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How Spain Is Set To Become A Lithium Giant In Europe

According to the study “Global Stationary Lithium-Ion Battery Market,” the global stationary lithium-ion battery market size will see a 12.7% CAGR through 2028. In this outlook, as the market sizzles due to the increasing demand for electric vehicles, other markets emerge. In Europe, one, in particular, is bound to a prime position: Spain.

Mouthwatering Opportunity

News have just broken that the largest lithium mine in Europe will be in Spain. Lithium Iberia has submitted to the Junta de Extremadura an exploitation project for the lithium deposit located in the Cañaveral municipality of Cáceres. 

If approved, Spain would have the largest mine in Europe by 2025, due to its size and extraction volume.

Based on the project presented by the company, the necessary investment to carry out the operation will be 340 million euros. Lithium Iberia has gone to foresee an extraction that could last for between 19 and 30 years, of which the first six would be in the open pit and the rest underground.

By the time the location is fully operational, it will directly employ 430 people including workers from the mine and the adjacent plant, while the indirect impact is expected to be around 1,100 more workers.


In terms of production volume, the Las Navas mine —as the area where the extraction is planned is known— will be capable of extracting 1.2 million tons annually, which could rise to 30,000 tons of lithium sulfate usable for electric car batteries.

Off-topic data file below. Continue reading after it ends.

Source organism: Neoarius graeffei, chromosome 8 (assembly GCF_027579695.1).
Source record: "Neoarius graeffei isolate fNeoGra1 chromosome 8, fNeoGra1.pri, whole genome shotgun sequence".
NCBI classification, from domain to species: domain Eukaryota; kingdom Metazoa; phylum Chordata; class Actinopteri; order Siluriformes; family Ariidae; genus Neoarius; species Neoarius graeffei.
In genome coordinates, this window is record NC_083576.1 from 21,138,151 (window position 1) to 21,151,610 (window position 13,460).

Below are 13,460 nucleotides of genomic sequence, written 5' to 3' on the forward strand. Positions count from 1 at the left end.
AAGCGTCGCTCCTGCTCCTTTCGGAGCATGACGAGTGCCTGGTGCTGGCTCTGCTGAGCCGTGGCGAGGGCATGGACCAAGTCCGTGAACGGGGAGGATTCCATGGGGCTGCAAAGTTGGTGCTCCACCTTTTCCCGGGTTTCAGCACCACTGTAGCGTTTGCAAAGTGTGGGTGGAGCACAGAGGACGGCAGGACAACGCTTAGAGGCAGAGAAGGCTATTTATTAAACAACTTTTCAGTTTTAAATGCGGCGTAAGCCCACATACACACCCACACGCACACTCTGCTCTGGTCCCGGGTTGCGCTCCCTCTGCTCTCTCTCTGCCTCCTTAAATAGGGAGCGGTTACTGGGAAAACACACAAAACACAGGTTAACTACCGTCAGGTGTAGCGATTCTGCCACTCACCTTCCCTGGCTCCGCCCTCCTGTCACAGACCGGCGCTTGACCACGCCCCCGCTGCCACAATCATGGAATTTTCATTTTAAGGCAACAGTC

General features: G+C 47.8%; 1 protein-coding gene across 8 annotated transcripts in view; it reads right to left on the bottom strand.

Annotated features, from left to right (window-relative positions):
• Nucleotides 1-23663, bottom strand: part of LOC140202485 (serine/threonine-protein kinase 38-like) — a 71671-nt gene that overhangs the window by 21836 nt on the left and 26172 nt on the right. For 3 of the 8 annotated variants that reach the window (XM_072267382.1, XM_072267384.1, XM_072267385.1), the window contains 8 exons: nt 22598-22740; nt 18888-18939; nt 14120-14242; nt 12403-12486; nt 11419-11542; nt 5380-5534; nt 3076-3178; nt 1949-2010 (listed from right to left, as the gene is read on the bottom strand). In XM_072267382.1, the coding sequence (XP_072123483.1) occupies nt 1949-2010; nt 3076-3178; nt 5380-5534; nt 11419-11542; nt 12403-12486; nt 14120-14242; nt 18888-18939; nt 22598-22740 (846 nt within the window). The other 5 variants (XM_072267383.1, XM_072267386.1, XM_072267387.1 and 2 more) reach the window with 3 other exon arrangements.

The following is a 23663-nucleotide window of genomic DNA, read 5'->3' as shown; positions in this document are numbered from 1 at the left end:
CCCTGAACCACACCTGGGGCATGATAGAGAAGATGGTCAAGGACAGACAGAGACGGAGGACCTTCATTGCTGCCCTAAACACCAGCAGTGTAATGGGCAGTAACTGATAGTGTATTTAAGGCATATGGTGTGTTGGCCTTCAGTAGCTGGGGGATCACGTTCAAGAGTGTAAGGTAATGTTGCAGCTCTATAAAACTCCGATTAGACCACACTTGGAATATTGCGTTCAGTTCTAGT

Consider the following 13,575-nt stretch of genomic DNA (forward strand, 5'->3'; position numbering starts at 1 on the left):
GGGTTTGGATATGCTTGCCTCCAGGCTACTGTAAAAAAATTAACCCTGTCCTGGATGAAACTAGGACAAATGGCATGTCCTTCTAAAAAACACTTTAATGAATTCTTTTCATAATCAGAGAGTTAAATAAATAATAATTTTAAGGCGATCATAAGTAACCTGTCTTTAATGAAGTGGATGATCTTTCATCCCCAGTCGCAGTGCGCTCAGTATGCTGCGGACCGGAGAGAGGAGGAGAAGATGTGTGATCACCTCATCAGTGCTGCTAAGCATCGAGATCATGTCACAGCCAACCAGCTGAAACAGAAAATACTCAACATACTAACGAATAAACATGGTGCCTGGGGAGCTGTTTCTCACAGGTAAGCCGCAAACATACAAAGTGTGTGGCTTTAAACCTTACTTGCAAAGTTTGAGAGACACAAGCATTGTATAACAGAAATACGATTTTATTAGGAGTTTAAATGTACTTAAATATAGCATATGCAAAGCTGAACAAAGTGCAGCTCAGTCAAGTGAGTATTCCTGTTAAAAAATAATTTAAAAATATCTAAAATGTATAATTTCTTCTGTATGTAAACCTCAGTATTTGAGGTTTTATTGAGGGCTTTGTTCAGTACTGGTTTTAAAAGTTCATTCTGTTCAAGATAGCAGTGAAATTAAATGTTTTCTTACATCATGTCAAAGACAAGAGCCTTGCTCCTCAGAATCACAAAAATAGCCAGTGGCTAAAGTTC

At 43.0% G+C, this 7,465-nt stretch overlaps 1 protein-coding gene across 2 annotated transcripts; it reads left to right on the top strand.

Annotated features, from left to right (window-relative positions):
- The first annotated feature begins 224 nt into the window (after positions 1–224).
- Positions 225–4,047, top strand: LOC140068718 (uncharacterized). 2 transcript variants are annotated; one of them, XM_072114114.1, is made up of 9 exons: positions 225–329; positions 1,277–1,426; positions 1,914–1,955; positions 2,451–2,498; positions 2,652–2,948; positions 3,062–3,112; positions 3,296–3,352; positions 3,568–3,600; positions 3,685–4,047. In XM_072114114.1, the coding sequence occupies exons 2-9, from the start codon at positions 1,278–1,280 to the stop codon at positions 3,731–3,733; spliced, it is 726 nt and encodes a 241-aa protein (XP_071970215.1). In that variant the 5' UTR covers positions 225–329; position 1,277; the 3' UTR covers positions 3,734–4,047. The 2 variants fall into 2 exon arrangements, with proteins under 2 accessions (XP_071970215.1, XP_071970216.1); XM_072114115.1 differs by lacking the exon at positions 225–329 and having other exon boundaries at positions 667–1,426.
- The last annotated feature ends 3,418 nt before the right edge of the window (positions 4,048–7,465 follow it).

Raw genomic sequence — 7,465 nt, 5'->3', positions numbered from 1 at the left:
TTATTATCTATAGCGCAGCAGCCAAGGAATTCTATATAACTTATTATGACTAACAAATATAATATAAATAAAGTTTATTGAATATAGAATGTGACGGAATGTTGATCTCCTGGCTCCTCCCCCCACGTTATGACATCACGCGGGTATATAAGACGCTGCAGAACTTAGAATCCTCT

If the review of the project is approved, the Las Navas mine could start supplying lithium to manufacturers by 2025, a date that perfectly coincides with the PERTE materialization for the development of Volkswagen Group electric vehicles in Spain, with batteries from the confirmed Sagunto factory —work is scheduled to begin in 2026.

As in any mining operation, there are ecological constraints and conditions that affect the way in which the operation will be carried out. 

To begin with, the mine will be powered by photovoltaic energy from a plant that is intended to be in the municipality of Holguera, approximately 16 kilometers from where the extraction is planned.

Restoration of the land in phases throughout the life of the project is also planned. Already in the first year of extraction, the first restoration work will begin, while in the third year the restoration of the open-pit mine will start. 


According to campaign group Transport & Environment, there is enough lithium to manufacture 21 million electric cars by 2025, while there is enough localized lithium to produce batteries for 14 million vehicles by 2023. 

Lithium is the most important component in an electric car battery, and its availability and supply will mark the future of the automobile industry in the coming years.

There are various entities and media that point out that there will not be enough lithium to support the paradigm shift that the mobility industry is undergoing, but Transport & Environment —which has based its study on Bloomberg data— says that there is currently 55% more lithium than estimated, which does not mean that its supply is guaranteed.

Currently, and only in Europe, there are 27 large localized lithium deposits that are considered as potential mines of this precious material, and they are distributed mainly in nine countries; Czech Republic, Serbia, Ukraine, Spain, France, Portugal, Germany, Austria, and Finland. 

In total, it is estimated that all these deposits add up to 8,839,750 tons of lithium oxide. Even with enough lithium and nickel located and available in the short term, the main obstacle for manufacturers of batteries is to have access to it.

With the disclosure of Las Navas in Spain, the market is only bound to get hotter at a critical stage in the electric mobility transition.

This article was submitted by an external contributor and may not represent the views and opinions of Benzinga.

This post was originally published on this site

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